Sushi rice is a preparation of rice — typically a short-grained, white Japanese rice — commonly used to make sushi. It is usually mixed with sugar, salt, and rice vinegar, and may also include kombu and sake. The rice used in sushi is sometimes made with a combination of this and other types of rice, and even with wild rice.
Rice is, itself, an essential part of sushi, and in many ways is the defining feature of this dish. The most classic type of sushi, nigiri-zushi, is simply a mound of pressed sushi rice with fish on top of it. Nigiri-zushi may include nori seaweed in a thin strip around it, especially pieces made with squid or eel. The most common type of sushi found in the west, however, is maki-zushi. Maki-zushi consists of rolls of rice wrapped with nori seaweed either on the inside or the outside, and some sort of filling.
Sushi rice must be quite sticky to function as required. This is especially true in dishes such as uramaki, where the rice is on the outside of the nori, and so must cling to it. Good rice should have a level of stickiness where all of the grains stick firmly together, but it should not be so sticky that it becomes an amorphous mash of rice. Because long-grained rice tends to be fairly dry, it is not appropriate for use in sushi, since the lack of moisture makes it insufficiently sticky. Short-grained rice is wet enough that, when properly prepared, it sticks together well.
To cook sushi rice, a chef prepares the Japanese rice as usual, cooking it and letting it steam for a while. The sauce is then prepared, mixing the sugar, salt, and rice vinegar together in a bowl. The sugar should be fully dissolved on a low heat, and then the mixture should be allowed to cool. The steamed rice, while still hot, should then be spread out in a large wooden or ceramic bowl, or on a large plate. The sauce is then drizzled on top of the rice, and it is quickly folded over itself. For particularly shiny rice, a fan can be set up to cool and dry it as the sauce is being mixed in.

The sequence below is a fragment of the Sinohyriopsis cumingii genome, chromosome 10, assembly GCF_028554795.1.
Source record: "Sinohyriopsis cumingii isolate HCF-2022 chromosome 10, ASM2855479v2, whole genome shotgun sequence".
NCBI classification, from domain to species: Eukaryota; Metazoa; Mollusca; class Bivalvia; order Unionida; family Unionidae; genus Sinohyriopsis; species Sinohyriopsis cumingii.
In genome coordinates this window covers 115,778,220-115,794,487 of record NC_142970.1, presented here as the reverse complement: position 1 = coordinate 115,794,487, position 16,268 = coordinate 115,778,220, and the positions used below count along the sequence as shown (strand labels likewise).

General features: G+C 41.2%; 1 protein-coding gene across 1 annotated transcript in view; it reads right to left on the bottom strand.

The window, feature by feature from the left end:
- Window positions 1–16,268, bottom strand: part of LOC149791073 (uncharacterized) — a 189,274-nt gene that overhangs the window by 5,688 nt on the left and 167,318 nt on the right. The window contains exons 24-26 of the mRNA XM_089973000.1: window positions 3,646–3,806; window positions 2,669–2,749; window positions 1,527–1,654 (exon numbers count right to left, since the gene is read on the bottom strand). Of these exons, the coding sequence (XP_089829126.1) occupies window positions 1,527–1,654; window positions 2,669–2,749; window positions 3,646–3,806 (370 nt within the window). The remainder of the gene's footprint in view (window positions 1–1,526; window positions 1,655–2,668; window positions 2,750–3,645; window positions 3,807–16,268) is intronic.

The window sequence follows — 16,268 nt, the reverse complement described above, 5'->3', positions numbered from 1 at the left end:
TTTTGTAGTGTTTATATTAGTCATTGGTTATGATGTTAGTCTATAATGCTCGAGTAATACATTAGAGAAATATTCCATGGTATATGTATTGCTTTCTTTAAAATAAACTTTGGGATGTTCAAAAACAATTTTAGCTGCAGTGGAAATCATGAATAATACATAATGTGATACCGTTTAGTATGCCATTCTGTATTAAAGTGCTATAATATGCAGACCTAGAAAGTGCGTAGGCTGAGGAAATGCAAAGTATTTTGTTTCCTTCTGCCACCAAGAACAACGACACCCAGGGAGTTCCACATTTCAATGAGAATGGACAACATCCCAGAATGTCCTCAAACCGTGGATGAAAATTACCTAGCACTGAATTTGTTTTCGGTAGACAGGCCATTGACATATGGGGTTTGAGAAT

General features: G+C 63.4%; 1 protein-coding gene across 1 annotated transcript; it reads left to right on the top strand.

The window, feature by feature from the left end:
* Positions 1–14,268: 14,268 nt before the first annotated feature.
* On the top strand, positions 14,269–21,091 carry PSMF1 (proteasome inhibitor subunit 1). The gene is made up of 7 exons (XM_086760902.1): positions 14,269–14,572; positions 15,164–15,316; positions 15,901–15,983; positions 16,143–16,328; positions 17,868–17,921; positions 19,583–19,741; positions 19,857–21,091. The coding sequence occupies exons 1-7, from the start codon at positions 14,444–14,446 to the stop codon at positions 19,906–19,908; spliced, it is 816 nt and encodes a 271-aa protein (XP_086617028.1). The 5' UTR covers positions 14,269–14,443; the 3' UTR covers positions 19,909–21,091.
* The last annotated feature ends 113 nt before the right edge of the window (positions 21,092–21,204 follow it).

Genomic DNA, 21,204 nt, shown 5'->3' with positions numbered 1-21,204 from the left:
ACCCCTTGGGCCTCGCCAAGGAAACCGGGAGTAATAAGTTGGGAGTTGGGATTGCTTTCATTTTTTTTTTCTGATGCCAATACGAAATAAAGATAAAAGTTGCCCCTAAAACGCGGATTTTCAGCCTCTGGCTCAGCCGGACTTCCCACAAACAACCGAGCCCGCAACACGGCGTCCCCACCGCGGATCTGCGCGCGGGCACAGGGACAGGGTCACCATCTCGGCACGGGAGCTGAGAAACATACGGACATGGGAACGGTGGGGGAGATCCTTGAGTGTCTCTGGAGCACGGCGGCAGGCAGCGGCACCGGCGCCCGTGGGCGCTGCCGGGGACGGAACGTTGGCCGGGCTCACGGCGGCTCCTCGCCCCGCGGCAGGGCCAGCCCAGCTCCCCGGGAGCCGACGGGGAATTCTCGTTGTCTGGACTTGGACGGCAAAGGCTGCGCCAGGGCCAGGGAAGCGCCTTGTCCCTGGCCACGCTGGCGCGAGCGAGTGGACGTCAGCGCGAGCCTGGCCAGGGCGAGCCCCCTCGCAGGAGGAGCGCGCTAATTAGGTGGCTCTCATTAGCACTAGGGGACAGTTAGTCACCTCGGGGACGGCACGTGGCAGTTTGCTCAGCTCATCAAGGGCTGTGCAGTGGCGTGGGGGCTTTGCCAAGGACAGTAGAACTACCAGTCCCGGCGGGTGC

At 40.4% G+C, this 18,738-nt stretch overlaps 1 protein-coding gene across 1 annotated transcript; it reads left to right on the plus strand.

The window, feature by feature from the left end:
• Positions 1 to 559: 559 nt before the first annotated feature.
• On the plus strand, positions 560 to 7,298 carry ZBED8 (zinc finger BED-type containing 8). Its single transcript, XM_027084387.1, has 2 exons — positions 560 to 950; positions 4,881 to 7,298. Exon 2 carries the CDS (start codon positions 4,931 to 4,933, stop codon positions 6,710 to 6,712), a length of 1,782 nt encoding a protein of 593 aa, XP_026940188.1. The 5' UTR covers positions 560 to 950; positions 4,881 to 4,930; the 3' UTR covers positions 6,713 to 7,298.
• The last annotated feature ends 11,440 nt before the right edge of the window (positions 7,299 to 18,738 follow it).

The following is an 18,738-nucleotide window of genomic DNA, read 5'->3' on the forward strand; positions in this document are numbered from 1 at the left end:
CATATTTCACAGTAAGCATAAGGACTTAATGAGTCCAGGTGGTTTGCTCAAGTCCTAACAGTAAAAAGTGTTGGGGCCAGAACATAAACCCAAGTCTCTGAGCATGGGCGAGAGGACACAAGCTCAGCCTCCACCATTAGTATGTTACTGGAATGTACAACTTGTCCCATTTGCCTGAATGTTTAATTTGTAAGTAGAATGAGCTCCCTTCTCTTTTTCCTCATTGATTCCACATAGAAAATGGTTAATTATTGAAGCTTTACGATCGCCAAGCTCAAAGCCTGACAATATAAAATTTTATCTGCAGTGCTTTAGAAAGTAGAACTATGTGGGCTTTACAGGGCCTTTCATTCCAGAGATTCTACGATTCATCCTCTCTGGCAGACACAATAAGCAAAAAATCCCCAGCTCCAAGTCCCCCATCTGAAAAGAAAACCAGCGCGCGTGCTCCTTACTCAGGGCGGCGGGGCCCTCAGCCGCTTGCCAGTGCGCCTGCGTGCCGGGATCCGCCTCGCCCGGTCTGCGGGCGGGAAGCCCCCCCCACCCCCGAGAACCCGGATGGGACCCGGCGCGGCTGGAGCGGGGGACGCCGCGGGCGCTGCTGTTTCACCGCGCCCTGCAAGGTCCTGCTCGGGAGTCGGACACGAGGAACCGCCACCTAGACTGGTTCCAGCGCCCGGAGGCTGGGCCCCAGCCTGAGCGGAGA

The mixture of the sauce itself is what makes different sushi rice preparations. At its most basic, 3 cups (558 grams) of dry rice would use about 1 teaspoon (6 g) of salt, 3 tablespoons (37.5 g) of sugar, and 0.33 cup (78.8 ml) of rice vinegar. Different regions have their own versions of this recipe. For example, in Tokyo, 2 teaspoons (12 g) of salt might be used, while in Osaka, 4 or even 5 tablespoons (50 or 62.5 g) of sugar would be used, resulting in much sweeter rice. Some regions also add little pieces of dried kombu seaweed, or small amounts of Japanese rice wine, sake, to spruce up the recipe a bit.